Mathematical models are frequently used to investigate the dynamics of interacting populations. In these models the biological interactions are usually described by simple mathematical functions. However, simple functions can hardly capture the complexity of biological interactions. The use of simple mathematical functions may therefore result in ecological models of limited validity. This risk can be avoided if general models are used. In general models the mathematical functions that describe the interaction between populations are not specified. As a result a single general model describes a whole class of similar systems at once.
In this thesis a new approach to the formulation and analysis of general models is presented. This approach is used to formulate and study models of general food chains and food webs.
This work illustrates that general models can be analysed in the framework of local bifurcation theory. In particular the computation of Hopf bifurcations provides much information about the local and global dynamics of general models. In order to compute Hopf bifurcations efficiently a special mathematical technique, the method of resultants, is derived.
Application of the method of resultants and the general modelling approach reveals a new, general solution to the famous paradox of enrichment. It is shown that enrichment always destabilizes certain ecological models if the interaction is described by simple functions. However, a large class of more complex functions exists which result in more complex model behaviour. If these functions are used in a model enrichment may have a stabilizing effect. In this way general models explain why enrichment does not generally lead to instability in experiments. Another question which is much debated is whether chaotic dynamics is possible in ecological systems. While chaos is observed in many models it is believed to vanish if certain biological details are taken into account. The investigation of general models reveals that chaotic parameter regions generally exist in systems with more than three trophic levels. This result holds for a large class of models regardless of the specific details.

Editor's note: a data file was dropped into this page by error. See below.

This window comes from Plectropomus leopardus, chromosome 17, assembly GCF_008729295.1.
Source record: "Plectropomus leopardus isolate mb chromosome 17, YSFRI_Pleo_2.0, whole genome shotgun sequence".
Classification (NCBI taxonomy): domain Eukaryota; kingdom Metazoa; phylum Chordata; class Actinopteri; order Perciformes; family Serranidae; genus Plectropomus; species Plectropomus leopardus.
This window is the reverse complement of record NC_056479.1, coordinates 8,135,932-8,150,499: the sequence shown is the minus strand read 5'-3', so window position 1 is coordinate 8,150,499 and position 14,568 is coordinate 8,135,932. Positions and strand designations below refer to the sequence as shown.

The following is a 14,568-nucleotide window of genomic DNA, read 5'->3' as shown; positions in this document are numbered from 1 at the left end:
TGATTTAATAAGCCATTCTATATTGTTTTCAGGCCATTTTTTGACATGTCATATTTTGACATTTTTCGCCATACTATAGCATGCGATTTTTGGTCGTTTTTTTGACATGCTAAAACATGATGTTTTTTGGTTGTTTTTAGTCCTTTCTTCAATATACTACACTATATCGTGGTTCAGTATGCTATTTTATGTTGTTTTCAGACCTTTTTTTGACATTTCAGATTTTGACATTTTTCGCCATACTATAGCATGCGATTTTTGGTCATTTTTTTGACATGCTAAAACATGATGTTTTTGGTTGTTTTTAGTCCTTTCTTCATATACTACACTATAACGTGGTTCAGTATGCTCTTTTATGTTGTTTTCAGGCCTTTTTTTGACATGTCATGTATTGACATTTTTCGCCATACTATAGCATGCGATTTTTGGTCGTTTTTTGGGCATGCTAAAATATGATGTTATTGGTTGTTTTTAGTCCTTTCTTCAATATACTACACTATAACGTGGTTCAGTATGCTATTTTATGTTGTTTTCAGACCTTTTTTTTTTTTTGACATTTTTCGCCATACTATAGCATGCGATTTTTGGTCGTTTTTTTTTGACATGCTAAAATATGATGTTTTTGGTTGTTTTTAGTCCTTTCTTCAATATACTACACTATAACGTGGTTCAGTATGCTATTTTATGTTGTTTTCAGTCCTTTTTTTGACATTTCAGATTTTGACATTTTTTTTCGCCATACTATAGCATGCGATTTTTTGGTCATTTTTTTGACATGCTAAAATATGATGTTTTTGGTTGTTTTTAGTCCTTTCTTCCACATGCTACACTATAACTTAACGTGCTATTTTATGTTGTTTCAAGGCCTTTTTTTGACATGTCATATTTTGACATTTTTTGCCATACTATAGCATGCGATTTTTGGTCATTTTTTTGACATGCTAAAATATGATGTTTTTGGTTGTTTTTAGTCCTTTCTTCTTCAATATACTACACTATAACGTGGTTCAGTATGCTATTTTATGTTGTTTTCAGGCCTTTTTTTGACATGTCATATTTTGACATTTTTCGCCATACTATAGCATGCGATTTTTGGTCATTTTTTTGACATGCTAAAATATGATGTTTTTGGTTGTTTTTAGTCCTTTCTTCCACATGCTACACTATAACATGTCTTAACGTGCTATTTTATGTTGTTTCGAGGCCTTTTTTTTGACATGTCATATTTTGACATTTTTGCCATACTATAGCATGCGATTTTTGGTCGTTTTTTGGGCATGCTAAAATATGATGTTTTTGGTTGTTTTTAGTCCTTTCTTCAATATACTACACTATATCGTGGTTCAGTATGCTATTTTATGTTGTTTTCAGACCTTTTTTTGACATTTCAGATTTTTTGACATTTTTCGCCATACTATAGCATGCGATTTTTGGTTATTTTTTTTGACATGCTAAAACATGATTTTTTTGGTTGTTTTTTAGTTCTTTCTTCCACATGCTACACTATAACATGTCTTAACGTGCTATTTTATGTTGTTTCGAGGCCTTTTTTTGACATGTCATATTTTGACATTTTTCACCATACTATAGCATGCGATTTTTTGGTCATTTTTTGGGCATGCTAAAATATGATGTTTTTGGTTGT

The investigation of ecological food webs reveals that a large class of food webs behaves qualitatively similar to food chains. For many purposes it is therefore sufficient to model these food webs as food chains. Furthermore, it is shown that the strong form of the famous competitiveexclusion principle only occurs because of certain degeneracies that exist in simple ecological models.